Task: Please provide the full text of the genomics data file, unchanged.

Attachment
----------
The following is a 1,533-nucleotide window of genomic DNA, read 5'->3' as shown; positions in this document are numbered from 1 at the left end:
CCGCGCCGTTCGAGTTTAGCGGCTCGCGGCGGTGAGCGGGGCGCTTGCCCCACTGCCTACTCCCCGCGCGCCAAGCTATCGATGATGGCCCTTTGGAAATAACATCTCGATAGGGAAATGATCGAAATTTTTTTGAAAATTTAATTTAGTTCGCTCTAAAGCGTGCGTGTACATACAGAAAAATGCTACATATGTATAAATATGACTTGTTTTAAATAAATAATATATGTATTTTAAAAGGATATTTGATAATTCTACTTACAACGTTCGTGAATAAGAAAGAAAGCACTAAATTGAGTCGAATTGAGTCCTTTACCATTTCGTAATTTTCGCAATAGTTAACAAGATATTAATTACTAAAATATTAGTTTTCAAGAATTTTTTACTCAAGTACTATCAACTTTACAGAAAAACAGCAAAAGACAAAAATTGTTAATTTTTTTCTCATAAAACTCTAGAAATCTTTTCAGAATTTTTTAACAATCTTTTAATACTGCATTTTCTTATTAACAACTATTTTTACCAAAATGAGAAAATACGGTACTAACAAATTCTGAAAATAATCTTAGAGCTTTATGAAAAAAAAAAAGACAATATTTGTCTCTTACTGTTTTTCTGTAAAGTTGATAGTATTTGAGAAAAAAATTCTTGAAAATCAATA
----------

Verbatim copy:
The following is a 1,533-nucleotide window of genomic DNA, read 5'->3' as shown; positions in this document are numbered from 1 at the left end:
CCGCGCCGTTCGAGTTTAGCGGCTCGCGGCGGTGAGCGGGGCGCTTGCCCCACTGCCTACTCCCCGCGCGCCAAGCTATCGATGATGGCCCTTTGGAAATAACATCTCGATAGGGAAATGATCGAAATTTTTTTGAAAATTTAATTTAGTTCGCTCTAAAGCGTGCGTGTACATACAGAAAAATGCTACATATGTATAAATATGACTTGTTTTAAATAAATAATATATGTATTTTAAAAGGATATTTGATAATTCTACTTACAACGTTCGTGAATAAGAAAGAAAGCACTAAATTGAGTCGAATTGAGTCCTTTACCATTTCGTAATTTTCGCAATAGTTAACAAGATATTAATTACTAAAATATTAGTTTTCAAGAATTTTTTACTCAAGTACTATCAACTTTACAGAAAAACAGCAAAAGACAAAAATTGTTAATTTTTTTCTCATAAAACTCTAGAAATCTTTTCAGAATTTTTTAACAATCTTTTAATACTGCATTTTCTTATTAACAACTATTTTTACCAAAATGAGAAAATACGGTACTAACAAATTCTGAAAATAATCTTAGAGCTTTATGAAAAAAAAAAAGACAATATTTGTCTCTTACTGTTTTTCTGTAAAGTTGATAGTATTTGAGAAAAAAATTCTTGAAAATCAATA